Ask Tumwater High School head boys basketball coach Josh Wilson what impresses him most about former Thunderbird standout Ethan Dillon and you won’t have to wait around very long for a reply.

Community College Basketball player Ethan Dillon  dribbling down court
A 2020 Tumwater High School graduate, Dillon was a first-team all-conference player for the T-Birds, helping Tumwater advance to the Class 2A state tournament in his final season. Photo credit: Grant Clark

“Without a doubt it’s his work ethic,” Wilson said about the 6-foot-2 guard. “Ethan is someone who is completely self-made through hard work and dedication to improvement. He loves the game of basketball and it shows in the time he puts in. He’s also an excellent coach, which shows his basketball IQ for someone so young.”

This statement should carry plenty of weight as few know what Dillon can do on the court better than Wilson, who coached the current South Puget Sound Community College (SPSCC) men’s basketball freshman for four years.

“Ethan was a guy you knew had love for the game, but had a long way to go to be a varsity player,” Wilson said. “I could instantly tell he was committed to improving, but he needed to work on his shooting and ball handling. I would say he logged more hours in the gym than anyone else and he hasn’t stopped. If you saw Ethan shoot his freshman year and then looked at his shot now you’d think he was a completely different player. I’m so proud of him, his improvements and who he is as a person.”

By the time Dillon graduated high school in 2020 he had made the transformation from undersize freshman with an awkward shot to first-team all-conference selection who helped guide Tumwater to the Class 2A state tournament.

“When I think of Ethan I’ll always go back to our state tournament games where he scored 19 points, 16 points and 21 points to end his senior year,” Wilson said. “He literally had nothing left in his tank with how hard he played. His lips were turning white from pushing himself to his limit. He left a major impression on all the young guys in the program with how hard he plays.”

Community College Basketball player Ethan Dillon dribbling
SPSCC freshman guard Ethan Dillon drives the lane during the Clippers’ home game against Highline College. Photo credit: Grant Clark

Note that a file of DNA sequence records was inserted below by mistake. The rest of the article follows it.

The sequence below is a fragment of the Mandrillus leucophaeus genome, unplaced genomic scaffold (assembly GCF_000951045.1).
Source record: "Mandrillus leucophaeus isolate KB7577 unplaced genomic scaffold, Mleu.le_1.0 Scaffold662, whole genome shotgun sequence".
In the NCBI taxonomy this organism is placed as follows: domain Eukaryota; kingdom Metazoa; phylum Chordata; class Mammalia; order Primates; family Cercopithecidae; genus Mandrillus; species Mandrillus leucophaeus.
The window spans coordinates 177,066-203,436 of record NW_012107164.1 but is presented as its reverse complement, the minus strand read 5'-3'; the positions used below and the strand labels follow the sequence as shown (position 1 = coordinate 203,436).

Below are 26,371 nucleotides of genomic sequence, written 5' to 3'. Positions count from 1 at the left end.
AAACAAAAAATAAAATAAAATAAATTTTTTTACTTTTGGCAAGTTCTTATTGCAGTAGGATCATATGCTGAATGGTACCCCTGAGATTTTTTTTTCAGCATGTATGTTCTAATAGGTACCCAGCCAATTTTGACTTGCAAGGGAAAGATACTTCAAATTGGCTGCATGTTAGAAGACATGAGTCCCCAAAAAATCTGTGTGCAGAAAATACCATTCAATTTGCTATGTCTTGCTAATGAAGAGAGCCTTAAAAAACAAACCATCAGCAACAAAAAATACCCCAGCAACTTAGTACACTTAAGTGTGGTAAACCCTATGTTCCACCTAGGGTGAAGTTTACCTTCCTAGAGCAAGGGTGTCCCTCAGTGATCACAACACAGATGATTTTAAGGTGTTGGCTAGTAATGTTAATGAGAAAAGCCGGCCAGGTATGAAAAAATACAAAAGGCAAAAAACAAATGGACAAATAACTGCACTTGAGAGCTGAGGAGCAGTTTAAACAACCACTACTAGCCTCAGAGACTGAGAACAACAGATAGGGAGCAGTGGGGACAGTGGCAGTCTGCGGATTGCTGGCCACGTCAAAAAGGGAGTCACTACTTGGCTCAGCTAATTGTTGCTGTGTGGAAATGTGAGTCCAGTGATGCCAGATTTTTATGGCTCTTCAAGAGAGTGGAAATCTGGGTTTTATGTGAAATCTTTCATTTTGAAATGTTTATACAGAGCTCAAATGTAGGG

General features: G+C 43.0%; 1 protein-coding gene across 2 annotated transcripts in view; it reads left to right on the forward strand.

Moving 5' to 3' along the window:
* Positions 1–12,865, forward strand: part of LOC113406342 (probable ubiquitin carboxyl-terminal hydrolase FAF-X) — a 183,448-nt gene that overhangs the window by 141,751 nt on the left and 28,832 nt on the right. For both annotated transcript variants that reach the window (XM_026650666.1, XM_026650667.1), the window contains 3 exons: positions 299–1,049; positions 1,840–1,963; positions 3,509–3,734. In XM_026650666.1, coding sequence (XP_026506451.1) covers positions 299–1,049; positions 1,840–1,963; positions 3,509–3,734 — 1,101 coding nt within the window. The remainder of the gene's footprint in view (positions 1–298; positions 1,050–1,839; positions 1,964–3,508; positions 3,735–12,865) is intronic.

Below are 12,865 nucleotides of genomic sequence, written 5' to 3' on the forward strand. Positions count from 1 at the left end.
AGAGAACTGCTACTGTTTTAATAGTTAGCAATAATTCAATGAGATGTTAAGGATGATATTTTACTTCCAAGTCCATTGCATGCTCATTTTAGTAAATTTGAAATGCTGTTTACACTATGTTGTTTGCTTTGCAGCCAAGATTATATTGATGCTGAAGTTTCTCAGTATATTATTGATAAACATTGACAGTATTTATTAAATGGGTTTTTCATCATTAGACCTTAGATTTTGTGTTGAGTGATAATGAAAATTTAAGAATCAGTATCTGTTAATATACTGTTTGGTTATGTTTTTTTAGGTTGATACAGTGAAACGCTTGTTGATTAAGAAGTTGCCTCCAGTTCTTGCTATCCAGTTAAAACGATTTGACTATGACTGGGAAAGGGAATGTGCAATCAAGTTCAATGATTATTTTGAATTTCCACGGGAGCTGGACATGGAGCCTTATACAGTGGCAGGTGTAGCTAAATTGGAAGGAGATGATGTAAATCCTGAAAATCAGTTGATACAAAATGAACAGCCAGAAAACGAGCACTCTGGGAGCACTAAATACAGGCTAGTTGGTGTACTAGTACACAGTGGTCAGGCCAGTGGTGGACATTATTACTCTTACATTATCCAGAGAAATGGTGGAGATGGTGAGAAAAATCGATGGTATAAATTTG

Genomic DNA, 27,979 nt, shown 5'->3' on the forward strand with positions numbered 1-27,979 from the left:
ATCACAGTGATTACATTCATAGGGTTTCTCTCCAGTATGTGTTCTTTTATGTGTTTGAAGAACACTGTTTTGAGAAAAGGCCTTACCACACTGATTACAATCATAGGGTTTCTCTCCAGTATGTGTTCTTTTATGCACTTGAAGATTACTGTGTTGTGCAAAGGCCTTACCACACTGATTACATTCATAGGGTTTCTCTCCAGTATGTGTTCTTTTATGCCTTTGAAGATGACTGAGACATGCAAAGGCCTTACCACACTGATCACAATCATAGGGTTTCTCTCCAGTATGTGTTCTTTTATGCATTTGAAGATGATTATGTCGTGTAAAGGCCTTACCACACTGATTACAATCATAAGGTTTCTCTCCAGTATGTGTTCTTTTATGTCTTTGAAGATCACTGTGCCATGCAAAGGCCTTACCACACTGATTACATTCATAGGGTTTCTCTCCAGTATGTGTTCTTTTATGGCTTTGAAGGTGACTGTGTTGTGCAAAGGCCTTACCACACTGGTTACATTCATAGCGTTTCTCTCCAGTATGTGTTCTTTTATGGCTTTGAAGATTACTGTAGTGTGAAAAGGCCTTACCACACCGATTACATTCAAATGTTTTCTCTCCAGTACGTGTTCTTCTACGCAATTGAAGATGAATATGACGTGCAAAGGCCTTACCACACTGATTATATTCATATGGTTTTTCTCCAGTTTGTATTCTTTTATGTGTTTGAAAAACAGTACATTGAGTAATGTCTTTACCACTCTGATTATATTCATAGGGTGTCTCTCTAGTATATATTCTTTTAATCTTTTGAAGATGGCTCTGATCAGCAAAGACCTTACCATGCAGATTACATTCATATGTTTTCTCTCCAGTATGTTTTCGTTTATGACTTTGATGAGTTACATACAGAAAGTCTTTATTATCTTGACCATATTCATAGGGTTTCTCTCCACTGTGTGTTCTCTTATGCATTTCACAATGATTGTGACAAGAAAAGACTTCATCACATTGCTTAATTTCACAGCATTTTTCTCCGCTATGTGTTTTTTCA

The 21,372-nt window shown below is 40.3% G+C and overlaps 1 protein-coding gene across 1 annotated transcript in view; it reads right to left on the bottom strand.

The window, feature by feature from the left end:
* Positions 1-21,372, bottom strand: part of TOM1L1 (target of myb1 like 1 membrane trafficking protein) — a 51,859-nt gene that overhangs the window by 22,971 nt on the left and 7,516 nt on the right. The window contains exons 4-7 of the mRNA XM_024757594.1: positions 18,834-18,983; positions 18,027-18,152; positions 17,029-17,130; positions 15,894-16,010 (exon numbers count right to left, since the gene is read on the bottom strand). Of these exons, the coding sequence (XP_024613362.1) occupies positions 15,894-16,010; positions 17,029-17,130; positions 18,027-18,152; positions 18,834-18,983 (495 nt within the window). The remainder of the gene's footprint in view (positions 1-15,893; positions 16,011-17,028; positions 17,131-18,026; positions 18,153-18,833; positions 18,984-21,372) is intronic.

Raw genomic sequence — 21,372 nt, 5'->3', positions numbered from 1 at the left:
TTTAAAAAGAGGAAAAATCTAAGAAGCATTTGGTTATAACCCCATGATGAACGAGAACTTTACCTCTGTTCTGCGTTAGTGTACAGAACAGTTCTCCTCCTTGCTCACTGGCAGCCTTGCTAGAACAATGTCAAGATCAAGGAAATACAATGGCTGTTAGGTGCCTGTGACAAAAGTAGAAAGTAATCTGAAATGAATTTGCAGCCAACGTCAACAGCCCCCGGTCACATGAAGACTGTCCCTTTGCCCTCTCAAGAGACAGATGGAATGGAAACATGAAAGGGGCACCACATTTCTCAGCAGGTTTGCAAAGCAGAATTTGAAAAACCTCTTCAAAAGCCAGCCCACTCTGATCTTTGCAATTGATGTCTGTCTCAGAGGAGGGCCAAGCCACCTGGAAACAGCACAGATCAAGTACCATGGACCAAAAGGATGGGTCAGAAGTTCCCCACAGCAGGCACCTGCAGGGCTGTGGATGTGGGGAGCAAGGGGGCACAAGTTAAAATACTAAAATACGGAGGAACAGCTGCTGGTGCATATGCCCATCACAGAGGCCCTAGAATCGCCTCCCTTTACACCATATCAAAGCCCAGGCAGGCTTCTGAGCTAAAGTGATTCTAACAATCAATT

Two years after his gutsy performance in his final high school games, Dillon is still putting forth the same effort, always pushing himself while viewing every experience as an opportunity to improve.

“Putting on that (South Puget Sound Community College) jersey for the first time really meant everything to me,” Dillon said. “My whole life has been basketball and I’ve always dreamed about playing in college. That has always been my goal, to play at this level. And to have it finally happen it’s just been great.”

But that’s not to say it happened immediately.

Dillon, who was also a gifted tennis player in high school, winning two conference titles and advancing to the state tournament twice, thought when he enrolled at SPSCC in 2021 he’d be playing in the fall. COVID had other plans, forcing the Clippers to cancel all athletics last year and postponing, albeit only momentarily, Dillon’s dream from becoming a reality.

“That was really tough to not have a season last year,” Ethan said. “It was crazy to be playing year round basically my whole life up until my senior year of high school and then not play another game for a year and a half. But I was still working out every day. I just tried to view it as an opportunity to grow and get better even though I wasn’t playing in any games.”

Community College Basketball player Ethan Dillon  ball handling
Dillon, a 6-foot-2 guard, has been a steady factor for the Clippers this year, averaging nearly 6 points a game in his first season. Photo credit: Grant Clark

As difficult as it was, the lengthy hiatus, however, did have a payoff.

“As hard as it was not to play, I really did get better as a player over that long time,” Dillon said. “It really benefitted me to have that time off just to work on my game. It’s definitely a big adjustment (going from the high school to college game). Having that year off gave me a great opportunity to get faster and stronger.”

That work has been evident during this season as Dillon has appeared in all 19 games this season for the Clippers, making 11 starts, while averaging 23.2 minutes and 5.3 points a game.

“South Puget Sound has been great for me for so many reasons,” said Dillon about why he picked the Clippers. “Both the school and the basketball program had always really appealed to me. I get to stay close to home. It was important that I was close to my family. As for basketball, we’re a really close-knit team. We all have good relationships with each other. There are just so many reasons why it made sense to go here.”

Under first-year head coach Jonathan Willis, South Puget Sound Community College is one of the youngest teams in the Northwest Athletic Conference this season, featuring just one sophomore on its roster in forward Mekhi Speller-Hale. The Clippers close out their regular season on Wednesday, March 9 at Pierce College.


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